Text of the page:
Under the current system, payroll taxes are paid only on the first $90,000 in wages. The president has repeatedly said he opposes raising taxes, but his advisers have been intentionally vague about whether he also would rule out subjecting a greater share of pay to the existing tax, reported the Associated Press.
When asked directly, Mr. Bush said he would not rule out raising the cap, though he does not want to see the payroll tax go up, according to the AP. The rate is now 12.4 percent, split between employees and employers.
“The one thing I’m not open-minded about is raising the payroll tax rate. And all the other issues go on the table,” the president told reporters, according to the New Haven Register in Connecticut.
The story was published as President Bush returned to the road Wednesday to promote his plans for Social Security reform, making a stop in Portsmouth, N.H.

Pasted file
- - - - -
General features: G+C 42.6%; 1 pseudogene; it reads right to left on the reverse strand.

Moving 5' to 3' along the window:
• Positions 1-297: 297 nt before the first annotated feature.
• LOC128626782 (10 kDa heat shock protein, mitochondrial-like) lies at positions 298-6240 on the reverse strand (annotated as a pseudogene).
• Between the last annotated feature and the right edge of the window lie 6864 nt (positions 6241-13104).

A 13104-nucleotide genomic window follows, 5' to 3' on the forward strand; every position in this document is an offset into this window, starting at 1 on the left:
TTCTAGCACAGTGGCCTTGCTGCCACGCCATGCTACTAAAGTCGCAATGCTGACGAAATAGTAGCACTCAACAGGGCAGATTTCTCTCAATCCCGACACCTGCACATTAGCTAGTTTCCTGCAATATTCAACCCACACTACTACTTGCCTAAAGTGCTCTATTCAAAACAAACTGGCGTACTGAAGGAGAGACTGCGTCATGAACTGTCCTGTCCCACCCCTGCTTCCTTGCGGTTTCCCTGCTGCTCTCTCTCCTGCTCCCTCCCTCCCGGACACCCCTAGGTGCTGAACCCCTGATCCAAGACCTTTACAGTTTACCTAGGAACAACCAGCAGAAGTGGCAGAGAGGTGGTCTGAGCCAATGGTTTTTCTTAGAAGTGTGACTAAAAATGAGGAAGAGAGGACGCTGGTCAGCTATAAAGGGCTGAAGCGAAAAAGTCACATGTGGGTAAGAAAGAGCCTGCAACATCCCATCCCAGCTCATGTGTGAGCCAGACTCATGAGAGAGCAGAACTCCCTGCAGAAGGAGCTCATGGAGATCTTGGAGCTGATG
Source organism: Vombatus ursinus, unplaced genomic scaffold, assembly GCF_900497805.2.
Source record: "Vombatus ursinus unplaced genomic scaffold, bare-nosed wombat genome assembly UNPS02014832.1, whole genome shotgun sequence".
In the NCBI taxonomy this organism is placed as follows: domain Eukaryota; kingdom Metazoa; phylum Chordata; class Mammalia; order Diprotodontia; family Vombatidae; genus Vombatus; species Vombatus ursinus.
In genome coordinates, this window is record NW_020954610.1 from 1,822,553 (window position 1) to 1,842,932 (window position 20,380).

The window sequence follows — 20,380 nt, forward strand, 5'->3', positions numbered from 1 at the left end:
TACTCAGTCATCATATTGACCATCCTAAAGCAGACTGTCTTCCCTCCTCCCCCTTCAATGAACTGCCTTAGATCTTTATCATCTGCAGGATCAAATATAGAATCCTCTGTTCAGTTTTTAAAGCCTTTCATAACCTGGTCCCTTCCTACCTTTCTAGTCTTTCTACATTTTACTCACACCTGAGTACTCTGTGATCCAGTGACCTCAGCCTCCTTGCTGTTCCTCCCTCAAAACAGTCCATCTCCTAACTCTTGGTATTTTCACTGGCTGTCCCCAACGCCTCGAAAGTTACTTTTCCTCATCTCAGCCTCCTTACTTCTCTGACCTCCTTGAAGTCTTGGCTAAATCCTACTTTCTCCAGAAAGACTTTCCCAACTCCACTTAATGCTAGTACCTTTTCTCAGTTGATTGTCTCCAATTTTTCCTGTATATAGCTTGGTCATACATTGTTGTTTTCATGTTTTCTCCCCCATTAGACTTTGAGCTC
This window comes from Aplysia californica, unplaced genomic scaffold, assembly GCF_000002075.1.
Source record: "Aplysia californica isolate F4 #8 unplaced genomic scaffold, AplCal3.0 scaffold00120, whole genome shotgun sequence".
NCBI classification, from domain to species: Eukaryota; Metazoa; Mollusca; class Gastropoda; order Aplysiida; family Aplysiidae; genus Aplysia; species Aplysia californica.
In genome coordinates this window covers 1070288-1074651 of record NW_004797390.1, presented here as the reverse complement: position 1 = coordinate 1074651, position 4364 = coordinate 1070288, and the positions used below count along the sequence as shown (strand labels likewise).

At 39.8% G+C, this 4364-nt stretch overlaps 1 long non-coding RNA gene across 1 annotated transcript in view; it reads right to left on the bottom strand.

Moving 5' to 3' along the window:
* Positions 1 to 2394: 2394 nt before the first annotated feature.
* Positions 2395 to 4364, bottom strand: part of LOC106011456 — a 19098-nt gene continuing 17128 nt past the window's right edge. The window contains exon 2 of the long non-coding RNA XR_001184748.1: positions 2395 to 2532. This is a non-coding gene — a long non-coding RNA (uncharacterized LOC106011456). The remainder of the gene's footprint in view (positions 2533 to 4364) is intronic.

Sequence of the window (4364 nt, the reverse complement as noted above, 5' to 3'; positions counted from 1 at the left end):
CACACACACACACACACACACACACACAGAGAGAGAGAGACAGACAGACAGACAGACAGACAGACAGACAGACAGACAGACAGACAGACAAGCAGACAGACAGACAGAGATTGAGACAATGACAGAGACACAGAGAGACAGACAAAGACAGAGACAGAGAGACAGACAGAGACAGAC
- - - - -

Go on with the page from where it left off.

There, he touted an “ownership society,” the philosophy behind allowing workers under age 55 to divert some of their Social Security contributions to personal investment accounts.
“Investors aren’t just Wall Street people, as far as I’m concerned,” he told the crowd. “I think every citizen, every citizen has got the capacity to manage his or her own money — and if they don’t, we’ll help them understand how to and the rules will be such that they can.”
Federal Reserve Chairman Alan Greenspan, meanwhile, testified before the Senate Banking Committee on Wednesday, saying while he embraces the idea of personal accounts, the undertaking should be slow in order to keep financial markets stable.
“If you are going to move to private accounts, which I approve of, you have to do it in a cautious, gradual way,” he said, the AP reported.
Greenspan also repeated his calls to Congress to shore up the massive entitlement programs of Social Security and Medicare. Those programs face financial strains as baby boomers begin to retire in 2008.